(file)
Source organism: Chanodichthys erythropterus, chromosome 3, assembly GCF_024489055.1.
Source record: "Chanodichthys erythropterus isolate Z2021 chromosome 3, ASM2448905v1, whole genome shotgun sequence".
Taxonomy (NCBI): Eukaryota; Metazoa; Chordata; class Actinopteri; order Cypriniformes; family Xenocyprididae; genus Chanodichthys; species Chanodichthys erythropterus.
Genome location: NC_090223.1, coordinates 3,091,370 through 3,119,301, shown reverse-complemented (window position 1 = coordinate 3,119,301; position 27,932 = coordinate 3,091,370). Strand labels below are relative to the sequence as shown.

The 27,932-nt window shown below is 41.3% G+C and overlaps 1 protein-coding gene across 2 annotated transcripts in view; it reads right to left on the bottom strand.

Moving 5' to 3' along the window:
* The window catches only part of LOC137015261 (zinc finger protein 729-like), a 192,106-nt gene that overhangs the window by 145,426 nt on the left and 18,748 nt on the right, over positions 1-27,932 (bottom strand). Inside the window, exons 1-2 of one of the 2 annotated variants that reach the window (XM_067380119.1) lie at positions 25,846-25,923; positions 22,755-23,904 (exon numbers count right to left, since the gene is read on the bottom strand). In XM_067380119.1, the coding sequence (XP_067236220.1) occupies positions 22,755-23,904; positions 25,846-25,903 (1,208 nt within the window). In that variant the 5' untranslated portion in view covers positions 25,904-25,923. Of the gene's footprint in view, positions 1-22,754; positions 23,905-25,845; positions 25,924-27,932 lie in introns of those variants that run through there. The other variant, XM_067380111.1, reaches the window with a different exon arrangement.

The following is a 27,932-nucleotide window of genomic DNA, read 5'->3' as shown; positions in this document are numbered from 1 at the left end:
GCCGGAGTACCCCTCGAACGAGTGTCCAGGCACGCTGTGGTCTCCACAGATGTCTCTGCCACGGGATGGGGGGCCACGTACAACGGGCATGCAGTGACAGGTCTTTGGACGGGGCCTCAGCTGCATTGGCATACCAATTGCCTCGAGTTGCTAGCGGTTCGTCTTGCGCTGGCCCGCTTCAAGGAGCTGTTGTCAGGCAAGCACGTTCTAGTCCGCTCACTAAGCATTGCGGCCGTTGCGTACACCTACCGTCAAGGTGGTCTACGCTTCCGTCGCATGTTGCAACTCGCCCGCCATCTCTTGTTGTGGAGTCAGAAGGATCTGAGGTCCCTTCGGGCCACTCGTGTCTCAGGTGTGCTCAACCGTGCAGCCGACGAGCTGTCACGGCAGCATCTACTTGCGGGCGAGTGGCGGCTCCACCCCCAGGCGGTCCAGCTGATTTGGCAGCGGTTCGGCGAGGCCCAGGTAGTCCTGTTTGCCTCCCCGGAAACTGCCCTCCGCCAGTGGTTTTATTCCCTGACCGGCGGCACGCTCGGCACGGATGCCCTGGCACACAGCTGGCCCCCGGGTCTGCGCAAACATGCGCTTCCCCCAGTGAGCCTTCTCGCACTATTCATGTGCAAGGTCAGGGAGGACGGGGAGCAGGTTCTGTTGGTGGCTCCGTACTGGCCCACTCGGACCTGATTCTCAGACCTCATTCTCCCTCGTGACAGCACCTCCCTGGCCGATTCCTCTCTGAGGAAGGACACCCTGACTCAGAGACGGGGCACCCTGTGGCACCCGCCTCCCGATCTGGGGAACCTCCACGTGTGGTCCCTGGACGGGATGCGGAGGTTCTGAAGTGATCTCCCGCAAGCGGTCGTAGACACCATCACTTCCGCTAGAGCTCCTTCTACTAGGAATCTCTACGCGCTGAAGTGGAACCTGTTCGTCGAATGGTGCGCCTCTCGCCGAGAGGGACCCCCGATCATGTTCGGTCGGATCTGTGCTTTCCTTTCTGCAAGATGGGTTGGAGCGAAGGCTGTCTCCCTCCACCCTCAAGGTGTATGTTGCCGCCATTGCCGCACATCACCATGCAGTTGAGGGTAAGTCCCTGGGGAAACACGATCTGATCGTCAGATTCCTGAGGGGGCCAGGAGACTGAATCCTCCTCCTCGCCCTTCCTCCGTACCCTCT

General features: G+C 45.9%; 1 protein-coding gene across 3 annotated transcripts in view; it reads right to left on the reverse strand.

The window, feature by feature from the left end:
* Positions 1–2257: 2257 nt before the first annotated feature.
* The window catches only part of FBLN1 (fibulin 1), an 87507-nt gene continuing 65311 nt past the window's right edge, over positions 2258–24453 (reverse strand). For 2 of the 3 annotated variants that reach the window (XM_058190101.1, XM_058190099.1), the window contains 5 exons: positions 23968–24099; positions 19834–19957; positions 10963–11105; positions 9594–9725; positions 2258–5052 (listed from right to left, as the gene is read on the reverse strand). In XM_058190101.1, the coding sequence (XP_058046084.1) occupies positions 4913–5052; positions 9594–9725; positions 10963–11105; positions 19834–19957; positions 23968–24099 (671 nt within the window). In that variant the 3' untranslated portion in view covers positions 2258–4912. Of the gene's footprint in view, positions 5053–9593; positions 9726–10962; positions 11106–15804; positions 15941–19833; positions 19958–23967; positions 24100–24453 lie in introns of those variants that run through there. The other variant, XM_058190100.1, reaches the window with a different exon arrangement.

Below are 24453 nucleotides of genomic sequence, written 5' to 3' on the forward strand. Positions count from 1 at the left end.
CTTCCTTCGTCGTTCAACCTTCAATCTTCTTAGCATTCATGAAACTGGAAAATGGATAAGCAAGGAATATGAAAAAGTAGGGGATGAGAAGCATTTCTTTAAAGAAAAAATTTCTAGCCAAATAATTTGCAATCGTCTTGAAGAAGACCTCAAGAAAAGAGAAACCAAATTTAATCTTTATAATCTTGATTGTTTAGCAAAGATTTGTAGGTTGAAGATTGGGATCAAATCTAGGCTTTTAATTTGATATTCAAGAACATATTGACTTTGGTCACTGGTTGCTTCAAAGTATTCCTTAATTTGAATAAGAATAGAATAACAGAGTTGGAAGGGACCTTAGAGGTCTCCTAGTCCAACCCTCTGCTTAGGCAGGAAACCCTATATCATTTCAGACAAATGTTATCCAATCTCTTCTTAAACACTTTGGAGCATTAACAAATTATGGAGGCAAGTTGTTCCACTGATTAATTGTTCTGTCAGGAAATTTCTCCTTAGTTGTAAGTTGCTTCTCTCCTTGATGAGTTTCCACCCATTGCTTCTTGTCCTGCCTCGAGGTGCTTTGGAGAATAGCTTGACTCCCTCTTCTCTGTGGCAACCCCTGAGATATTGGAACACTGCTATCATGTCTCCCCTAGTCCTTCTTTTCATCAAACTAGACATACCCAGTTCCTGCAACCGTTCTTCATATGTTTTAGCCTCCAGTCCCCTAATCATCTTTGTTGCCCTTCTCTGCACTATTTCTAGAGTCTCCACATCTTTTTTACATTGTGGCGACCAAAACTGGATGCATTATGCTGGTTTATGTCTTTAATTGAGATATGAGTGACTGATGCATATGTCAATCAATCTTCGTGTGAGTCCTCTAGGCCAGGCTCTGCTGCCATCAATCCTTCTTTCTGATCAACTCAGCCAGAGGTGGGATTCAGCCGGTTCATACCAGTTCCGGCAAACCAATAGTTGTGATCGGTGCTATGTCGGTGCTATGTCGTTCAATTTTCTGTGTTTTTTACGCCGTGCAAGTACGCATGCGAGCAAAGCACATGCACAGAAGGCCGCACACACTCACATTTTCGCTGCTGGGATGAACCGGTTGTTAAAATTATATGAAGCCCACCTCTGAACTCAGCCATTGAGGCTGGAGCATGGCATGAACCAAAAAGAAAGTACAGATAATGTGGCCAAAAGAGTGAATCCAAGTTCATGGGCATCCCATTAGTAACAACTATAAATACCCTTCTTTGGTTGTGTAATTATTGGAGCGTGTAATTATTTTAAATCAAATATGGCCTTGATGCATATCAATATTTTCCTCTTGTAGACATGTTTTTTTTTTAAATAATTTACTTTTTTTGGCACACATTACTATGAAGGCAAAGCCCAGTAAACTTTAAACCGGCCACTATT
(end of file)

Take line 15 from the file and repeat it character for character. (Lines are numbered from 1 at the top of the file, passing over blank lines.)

CTTCCTTCGTCGTTCAACCTTCAATCTTCTTAGCATTCATGAAACTGGAAAATGGATAAGCAAGGAATATGAAAAAGTAGGGGATGAGAAGCATTTCTTTAAAGAAAAAATTTCTAGCCAAATAATTTGCAATCGTCTTGAAGAAGACCTCAAGAAAAGAGAAACCAAATTTAATCTTTATAATCTTGATTGTTTAGCAAAGATTTGTAGGTTGAAGATTGGGATCAAATCTAGGCTTTTAATTTGATATTCAAGAACATATTGACTTTGGTCACTGGTTGCTTCAAAGTATTCCTTAATTTGAATAAGAATAGAATAACAGAGTTGGAAGGGACCTTAGAGGTCTCCTAGTCCAACCCTCTGCTTAGGCAGGAAACCCTATATCATTTCAGACAAATGTTATCCAATCTCTTCTTAAACACTTTGGAGCATTAACAAATTATGGAGGCAAGTTGTTCCACTGATTAATTGTTCTGTCAGGAAATTTCTCCTTAGTTGTAAGTTGCTTCTCTCCTTGATGAGTTTCCACCCATTGCTTCTTGTCCTGCCTCGAGGTGCTTTGGAGAATAGCTTGACTCCCTCTTCTCTGTGGCAACCCCTGAGATATTGGAACACTGCTATCATGTCTCCCCTAGTCCTTCTTTTCATCAAACTAGACATACCCAGTTCCTGCAACCGTTCTTCATATGTTTTAGCCTCCAGTCCCCTAATCATCTTTGTTGCCCTTCTCTGCACTATTTCTAGAGTCTCCACATCTTTTTTACATTGTGGCGACCAAAACTGGATGCATTATGCTGGTTTATGTCTTTAATTGAGATATGAGTGACTGATGCATATGTCAATCAATCTTCGTGTGAGTCCTCTAGGCCAGGCTCTGCTGCCATCAATCCTTCTTTCTGATCAACTCAGCCAGAGGTGGGATTCAGCCGGTTCATACCAGTTCCGGCAAACCAATAGTTGTGATCGGTGCTATGTCGGTGCTATGTCGTTCAATTTTCTGTGTTTTTTACGCCGTGCAAGTACGCATGCGAGCAAAGCACATGCACAGAAGGCCGCACACACTCACATTTTCGCTGCTGGGATGAACCGGTTGTTAAAATTATATGAAGCCCACCTCTGAACTCAGCCATTGAGGCTGGAGCATGGCATGAACCAAAAAGAAAGTACAGATAATGTGGCCAAAAGAGTGAATCCAAGTTCATGGGCATCCCATTAGTAACAACTATAAATACCCTTCTTTGGTTGTGTAATTATTGGAGCGTGTAATTATTTTAAATCAAATATGGCCTTGATGCATATCAATATTTTCCTCTTGTAGACATGTTTTTTTTTTAAATAATTTACTTTTTTTGGCACACATTACTATGAAGGCAAAGCCCAGTAAACTTTAAACCGGCCACTATT